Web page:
Some hockey fans weary of the constant NHL labor strife would like to see another pro league in North America. Here’s why that won’t happen.
The notion was tried once before, back in the 1970s, with the World Hockey Association. It lasted only seven seasons before folding, with its remaining teams (Quebec City, Edmonton, Hartford and Winnipeg) merging with the NHL in 1979.
In the 33 years since the WHA played its final game, there’s been no serious effort to resurrect it. An attempt to bring it back during the 2004-05 NHL lockout came to nothing.
There’s also been no attempts to start up a different pro league to rival the NHL, or at least provide an alternative for hockey fans who’ve become disenchanted with the latter’s constant labor strife. That’s because the NHL dominates the market in North America.
One reason why is there’s very few markets now in which to put professional hockey franchises.
When the WHA started up in the 1970s, there were only sixteen NHL franchises, so there were more markets for a rival pro league to have a decent shot. That’s not the case today, where only a small handful of potential markets remain.
Quebec City wants an NHL franchise and has no interest in something from a lesser league. It remains to be seen if there’s a potential owner interested in putting a pro hockey franchise in Seattle. Kansas City has an arena, but there’s been no person or group keen to put a pro hockey franchise there. A franchise from a lesser pro hockey league in Las Vegas would be little more than a curiosity.
Hartford is a former NHL market, but while there’s been occasional talk of bringing the NHL back, there doesn’t appear any serious push afoot for it, and it’s doubtful there would be much interest in a rival pro league.
Cleveland briefly had an NHL franchise in the 1970s, but there’s been no desire in putting a pro hockey team back there since. Houston came close to landing the Edmonton Oilers back in the late-1990s, but interest in major pro hockey from that city since then appears to have died out.
A rival league could try to put teams in a couple of Southern Ontario markets, like Hamilton or Kitchener-Waterloo, but they’d fight a losing battle in the heart of Maple Leafs nation. Halifax is currently a QMJHL town, and isn’t large enough to support a pro franchise.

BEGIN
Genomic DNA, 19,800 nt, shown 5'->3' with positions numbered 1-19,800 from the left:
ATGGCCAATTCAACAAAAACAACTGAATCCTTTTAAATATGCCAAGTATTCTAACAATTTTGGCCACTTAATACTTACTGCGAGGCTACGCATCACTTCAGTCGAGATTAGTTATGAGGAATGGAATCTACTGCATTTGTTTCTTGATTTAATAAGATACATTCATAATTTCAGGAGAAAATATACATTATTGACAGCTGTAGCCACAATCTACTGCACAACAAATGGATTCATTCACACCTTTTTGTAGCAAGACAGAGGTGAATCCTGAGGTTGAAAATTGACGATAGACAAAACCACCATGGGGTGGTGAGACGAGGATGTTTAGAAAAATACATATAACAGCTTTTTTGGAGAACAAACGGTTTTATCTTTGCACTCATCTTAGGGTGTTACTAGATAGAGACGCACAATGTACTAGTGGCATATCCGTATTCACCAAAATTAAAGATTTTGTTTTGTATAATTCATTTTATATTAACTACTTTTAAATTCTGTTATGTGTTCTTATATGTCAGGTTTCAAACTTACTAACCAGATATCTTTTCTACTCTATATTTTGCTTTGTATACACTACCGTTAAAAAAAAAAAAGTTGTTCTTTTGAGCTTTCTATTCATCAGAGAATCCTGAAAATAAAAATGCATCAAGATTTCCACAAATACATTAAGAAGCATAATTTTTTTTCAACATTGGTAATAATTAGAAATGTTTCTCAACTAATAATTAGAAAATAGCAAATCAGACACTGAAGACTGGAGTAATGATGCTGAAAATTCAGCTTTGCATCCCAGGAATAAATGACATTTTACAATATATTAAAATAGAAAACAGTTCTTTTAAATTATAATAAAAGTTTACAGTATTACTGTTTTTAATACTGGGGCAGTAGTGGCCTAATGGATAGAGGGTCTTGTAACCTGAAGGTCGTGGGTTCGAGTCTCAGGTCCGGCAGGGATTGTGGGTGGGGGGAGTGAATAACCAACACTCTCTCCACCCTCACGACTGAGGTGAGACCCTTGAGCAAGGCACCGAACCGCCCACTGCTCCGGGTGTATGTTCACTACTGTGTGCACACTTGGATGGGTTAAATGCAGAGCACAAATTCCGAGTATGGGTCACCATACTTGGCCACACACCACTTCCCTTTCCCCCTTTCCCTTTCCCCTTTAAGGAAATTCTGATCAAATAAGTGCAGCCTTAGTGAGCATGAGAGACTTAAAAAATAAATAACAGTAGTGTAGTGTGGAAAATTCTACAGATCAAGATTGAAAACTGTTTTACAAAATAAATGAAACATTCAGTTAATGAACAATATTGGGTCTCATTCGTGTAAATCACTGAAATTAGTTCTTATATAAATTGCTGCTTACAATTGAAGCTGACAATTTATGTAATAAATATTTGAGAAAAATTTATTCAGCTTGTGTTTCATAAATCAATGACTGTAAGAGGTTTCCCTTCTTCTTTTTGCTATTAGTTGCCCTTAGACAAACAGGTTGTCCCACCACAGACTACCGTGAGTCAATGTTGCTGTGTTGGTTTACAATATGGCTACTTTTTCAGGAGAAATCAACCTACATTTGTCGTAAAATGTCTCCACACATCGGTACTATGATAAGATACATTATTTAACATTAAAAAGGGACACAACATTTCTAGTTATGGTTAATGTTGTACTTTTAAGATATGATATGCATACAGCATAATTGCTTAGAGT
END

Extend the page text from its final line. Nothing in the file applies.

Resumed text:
Saskatoon is often mentioned as a terrific hockey hotbed, but a franchise from a rival pro league would have to compete with the WHL’s Saskatoon Blades, as well as the loyalties toward the NHL’s Western Canadian franchises.
Forget about trying to put new teams in the same markets where NHL clubs rule. The WHA tried that, and every one of those teams eventually folded, unable to compete with their NHL rivals. Any rival league attempting to compete in NHL cities would suffer the same fate.
Besides, it’s not as though NHL teams would be willing to share their facilities with those of a rival league. That would force those rivals into either constructing their own, or playing in smaller, inferior arenas.
Starting up a new pro hockey league requires millions of dollars and a number of business interests willing to invest in it. Since the end of the WHA, it’s clear the desire to invest in such a league is non-existent.
It’s been suggested moderate and small market NHL owners, frustrated over how the league is conducting its labor business, should break away and form their own league. Good luck with that. Legally, they couldn’t do that even if they wanted to, which – trust me – they don’t. Even if a number of NHL owners were unhappy with Commissioner Gary Bettman and his cabal of hawkish owners driving this current lockout, none of them are keen to uncouple themselves from the NHL brand and start up a rebel league.
What made the WHA viable back in its heyday was its teams signed away NHL talent to expensive contracts worth considerably more than what those player were earning in the NHL. That resulted in an explosion of salaries for players, as NHL teams had to out-bid these WHA upstarts to retain their best players.
That’s not the case now. The NHL pays its players so well, a North American rival league couldn’t possibly compete. Such a league would be reduced to raiding the rosters of minor pro leagues, and even if they could successfully fill their lineups with minor leaguers, the quality of talent would be inferior to that of the NHL.
Fans looking for an alternative to the NHL will have to cast their eyes overseas and the Kontinental Hockey League. Dreams of a North American pro league rivalling the NHL died with the WHA in 1979, and won’t be resurrected.